"Finally, I have heard Scott H. make the ‘going to regroup with Trotskists’ [sic] claim so frequently, I’d really like to hear some supporting evidence (perhaps in private over email or some other medium), ’cause with the exception of local level joint work and relationship building regroupment with any ‘Trotskyists’ doesn’t appear (to me anyways) to be on FRSO/OSCL’s short term agenda. Even a cursory glance at recent statements on Left Refoundation ( http://freedomroad.org/content/view/334/50/ for example) should convince him of that."
[Scott H. responds:]
If I am wrong about this charge I will gladly remove the accusations and apologize. But this is what I understood to be the case from a member of your FRSO group several years ago, as well as from people who know other FRSO members. The story I heard then is that FRSO and the Trotskyist group "Solidarity" had entered a period of close cooperation and were seriously exploring the eventual possibility of merging. A year or so later I heard from several sources in and outside of FRSO that there had been a cooling off between the two organizations, and that while they still intended to try to work together on some projects there was no longer any early prospect of merger. As part of this cozy relationship (at least for a while) there were in fact some friendly struggles between individuals in the two groups, which attempted to arrive at a general agreement around a common political line. One such exchange is examined in another item posted on this web site. (See my letter: "Criticizing a Trotskyist Critique of FRSO’s View of the Mass Line".) And I should also add that since neither group has been entirely forthcoming about their one-time flirtation, it is natural that those of us on the outside have to rely on a certain amount of surmise. But as I say, if it can be demonstrated to me that some of my surmising has been in error I will be happy to correct it.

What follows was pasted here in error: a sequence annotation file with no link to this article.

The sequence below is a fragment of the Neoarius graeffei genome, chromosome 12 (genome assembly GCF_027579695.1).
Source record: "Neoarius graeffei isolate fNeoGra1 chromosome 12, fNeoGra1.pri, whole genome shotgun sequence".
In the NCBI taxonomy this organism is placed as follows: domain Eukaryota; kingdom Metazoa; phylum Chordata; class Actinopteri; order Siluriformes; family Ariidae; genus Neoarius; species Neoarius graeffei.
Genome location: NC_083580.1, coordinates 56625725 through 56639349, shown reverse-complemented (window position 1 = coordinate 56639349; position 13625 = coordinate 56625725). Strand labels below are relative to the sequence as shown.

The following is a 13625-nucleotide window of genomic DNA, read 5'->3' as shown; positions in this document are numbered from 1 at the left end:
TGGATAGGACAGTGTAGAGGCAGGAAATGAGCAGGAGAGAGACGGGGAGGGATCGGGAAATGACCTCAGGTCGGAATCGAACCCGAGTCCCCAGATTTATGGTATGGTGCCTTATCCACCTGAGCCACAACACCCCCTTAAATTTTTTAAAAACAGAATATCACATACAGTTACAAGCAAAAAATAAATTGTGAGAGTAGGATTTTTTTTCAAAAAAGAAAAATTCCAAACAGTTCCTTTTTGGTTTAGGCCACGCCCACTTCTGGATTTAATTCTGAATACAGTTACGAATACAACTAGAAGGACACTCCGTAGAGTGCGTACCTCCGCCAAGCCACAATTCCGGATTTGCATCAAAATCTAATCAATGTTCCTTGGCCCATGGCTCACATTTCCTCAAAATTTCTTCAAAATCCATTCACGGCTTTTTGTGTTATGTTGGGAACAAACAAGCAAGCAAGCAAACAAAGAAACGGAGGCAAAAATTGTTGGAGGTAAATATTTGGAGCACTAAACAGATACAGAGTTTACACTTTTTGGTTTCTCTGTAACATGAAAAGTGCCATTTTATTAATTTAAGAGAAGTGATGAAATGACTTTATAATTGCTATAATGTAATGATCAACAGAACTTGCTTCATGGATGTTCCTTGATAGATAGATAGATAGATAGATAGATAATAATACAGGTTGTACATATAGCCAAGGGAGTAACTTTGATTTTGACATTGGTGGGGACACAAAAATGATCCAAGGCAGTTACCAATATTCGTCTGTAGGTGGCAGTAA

[Nelson H. concludes:]
"All this said I appreciate the brothers’ attempt to distribute the new essays on Scott H.’s site to the larger revolutionary left; I look forward to reading them and sharing my thoughts."
[Scott H. responds:]
And I in turn appreciate Nelson’s comment here! It is always nice to be taken seriously enough to have your writings read by other folks! I do look forward to hearing any remarks that Nelson may have about anything on massline.info.
* * *
[G. Frohman said:]
"I’m coming a little late to this discussion (at least on blogosphere timescales), but oh well.